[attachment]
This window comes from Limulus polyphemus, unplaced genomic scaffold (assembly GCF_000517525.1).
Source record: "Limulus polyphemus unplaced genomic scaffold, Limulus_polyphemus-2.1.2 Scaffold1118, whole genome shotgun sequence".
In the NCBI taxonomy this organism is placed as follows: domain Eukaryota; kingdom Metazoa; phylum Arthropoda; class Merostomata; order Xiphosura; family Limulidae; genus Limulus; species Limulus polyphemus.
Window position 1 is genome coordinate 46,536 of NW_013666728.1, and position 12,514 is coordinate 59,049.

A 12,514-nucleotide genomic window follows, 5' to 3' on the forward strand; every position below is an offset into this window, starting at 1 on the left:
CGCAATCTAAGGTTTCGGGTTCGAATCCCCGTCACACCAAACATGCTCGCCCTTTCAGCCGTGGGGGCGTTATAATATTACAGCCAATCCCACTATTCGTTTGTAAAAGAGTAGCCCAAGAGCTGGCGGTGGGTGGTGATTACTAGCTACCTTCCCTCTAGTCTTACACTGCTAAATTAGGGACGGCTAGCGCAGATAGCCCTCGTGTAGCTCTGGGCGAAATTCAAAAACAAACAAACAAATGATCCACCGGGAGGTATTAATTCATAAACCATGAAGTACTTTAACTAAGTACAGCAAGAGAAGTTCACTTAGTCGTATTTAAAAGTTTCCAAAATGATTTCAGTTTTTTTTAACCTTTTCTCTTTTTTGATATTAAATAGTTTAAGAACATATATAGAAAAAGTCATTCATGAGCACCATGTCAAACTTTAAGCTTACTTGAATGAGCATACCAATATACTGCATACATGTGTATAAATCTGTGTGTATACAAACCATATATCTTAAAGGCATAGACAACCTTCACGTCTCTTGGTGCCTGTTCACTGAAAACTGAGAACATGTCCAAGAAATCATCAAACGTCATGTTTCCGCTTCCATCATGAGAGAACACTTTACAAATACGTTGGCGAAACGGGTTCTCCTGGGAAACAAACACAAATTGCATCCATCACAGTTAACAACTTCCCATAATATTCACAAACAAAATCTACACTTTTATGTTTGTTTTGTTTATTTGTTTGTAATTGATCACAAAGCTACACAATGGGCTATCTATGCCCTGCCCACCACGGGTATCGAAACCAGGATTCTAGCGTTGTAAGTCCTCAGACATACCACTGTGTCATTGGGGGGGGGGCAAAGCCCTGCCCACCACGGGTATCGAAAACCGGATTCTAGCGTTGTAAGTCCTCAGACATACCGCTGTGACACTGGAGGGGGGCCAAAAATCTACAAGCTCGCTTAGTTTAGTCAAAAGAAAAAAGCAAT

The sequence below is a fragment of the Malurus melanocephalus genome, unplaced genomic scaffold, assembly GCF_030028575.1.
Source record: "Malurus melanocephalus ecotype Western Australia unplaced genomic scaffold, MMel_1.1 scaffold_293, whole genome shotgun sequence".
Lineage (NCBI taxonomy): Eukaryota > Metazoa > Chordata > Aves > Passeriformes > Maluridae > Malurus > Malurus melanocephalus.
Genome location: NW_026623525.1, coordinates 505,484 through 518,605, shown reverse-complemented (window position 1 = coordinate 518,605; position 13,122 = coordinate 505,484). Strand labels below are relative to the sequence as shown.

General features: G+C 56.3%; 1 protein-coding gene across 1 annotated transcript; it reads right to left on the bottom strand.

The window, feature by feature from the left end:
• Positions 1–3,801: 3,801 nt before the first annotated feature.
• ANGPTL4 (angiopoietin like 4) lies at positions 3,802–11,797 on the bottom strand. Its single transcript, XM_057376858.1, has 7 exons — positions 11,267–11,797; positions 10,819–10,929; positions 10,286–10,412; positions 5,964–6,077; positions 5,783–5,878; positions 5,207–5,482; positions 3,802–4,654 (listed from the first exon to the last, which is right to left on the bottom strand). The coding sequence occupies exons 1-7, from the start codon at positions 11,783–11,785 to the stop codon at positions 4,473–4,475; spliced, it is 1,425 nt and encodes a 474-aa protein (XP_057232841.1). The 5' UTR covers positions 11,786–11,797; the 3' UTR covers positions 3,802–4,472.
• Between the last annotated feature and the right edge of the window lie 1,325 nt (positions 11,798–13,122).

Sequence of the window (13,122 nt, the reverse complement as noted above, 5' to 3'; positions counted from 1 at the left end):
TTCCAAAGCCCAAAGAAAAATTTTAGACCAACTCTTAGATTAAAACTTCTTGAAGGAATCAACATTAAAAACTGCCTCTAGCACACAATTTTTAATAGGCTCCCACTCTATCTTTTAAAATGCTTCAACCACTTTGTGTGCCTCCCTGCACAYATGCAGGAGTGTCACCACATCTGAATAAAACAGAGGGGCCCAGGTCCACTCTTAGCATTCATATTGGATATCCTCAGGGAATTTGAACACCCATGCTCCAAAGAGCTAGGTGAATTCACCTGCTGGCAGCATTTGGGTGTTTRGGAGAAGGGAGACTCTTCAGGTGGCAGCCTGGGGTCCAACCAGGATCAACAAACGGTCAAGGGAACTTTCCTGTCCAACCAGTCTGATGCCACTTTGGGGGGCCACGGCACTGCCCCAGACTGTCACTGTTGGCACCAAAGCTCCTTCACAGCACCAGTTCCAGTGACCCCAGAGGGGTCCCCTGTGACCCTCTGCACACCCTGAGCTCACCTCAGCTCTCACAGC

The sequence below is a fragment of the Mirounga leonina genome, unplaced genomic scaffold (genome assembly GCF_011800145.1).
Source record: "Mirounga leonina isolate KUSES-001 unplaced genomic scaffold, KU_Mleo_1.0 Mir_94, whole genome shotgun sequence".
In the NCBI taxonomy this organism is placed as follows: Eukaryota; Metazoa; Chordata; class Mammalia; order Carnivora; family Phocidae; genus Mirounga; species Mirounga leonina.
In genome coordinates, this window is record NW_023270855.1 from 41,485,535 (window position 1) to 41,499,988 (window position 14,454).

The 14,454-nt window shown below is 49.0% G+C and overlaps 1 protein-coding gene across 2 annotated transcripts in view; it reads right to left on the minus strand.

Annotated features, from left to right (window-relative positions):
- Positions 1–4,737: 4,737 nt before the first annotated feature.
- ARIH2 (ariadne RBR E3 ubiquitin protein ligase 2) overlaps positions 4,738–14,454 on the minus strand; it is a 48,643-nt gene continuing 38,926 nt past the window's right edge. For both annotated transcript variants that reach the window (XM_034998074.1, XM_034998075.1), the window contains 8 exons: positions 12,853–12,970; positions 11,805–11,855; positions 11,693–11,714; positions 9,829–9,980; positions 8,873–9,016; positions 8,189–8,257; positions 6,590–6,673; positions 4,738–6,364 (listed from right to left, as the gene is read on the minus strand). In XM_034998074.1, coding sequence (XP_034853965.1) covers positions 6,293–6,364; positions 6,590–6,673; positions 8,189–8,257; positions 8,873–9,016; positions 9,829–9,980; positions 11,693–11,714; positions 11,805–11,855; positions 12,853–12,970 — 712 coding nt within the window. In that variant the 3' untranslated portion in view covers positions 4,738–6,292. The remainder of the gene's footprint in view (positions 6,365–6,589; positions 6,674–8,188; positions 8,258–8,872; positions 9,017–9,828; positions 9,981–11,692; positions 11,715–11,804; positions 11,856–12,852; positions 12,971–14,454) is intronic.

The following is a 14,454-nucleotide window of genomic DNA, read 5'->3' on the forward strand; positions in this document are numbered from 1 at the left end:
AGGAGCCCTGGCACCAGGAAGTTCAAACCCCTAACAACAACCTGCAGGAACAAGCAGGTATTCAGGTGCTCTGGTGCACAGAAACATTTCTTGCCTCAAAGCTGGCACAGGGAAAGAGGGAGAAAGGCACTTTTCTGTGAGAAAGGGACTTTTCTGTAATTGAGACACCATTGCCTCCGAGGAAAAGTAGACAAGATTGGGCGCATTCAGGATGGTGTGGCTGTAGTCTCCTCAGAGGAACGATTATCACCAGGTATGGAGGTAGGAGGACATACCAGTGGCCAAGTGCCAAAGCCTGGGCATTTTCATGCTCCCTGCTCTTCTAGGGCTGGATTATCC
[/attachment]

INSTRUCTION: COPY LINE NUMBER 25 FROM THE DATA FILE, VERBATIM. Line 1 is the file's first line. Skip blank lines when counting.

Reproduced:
- ARIH2 (ariadne RBR E3 ubiquitin protein ligase 2) overlaps positions 4,738–14,454 on the minus strand; it is a 48,643-nt gene continuing 38,926 nt past the window's right edge. For both annotated transcript variants that reach the window (XM_034998074.1, XM_034998075.1), the window contains 8 exons: positions 12,853–12,970; positions 11,805–11,855; positions 11,693–11,714; positions 9,829–9,980; positions 8,873–9,016; positions 8,189–8,257; positions 6,590–6,673; positions 4,738–6,364 (listed from right to left, as the gene is read on the minus strand). In XM_034998074.1, coding sequence (XP_034853965.1) covers positions 6,293–6,364; positions 6,590–6,673; positions 8,189–8,257; positions 8,873–9,016; positions 9,829–9,980; positions 11,693–11,714; positions 11,805–11,855; positions 12,853–12,970 — 712 coding nt within the window. In that variant the 3' untranslated portion in view covers positions 4,738–6,292. The remainder of the gene's footprint in view (positions 6,365–6,589; positions 6,674–8,188; positions 8,258–8,872; positions 9,017–9,828; positions 9,981–11,692; positions 11,715–11,804; positions 11,856–12,852; positions 12,971–14,454) is intronic.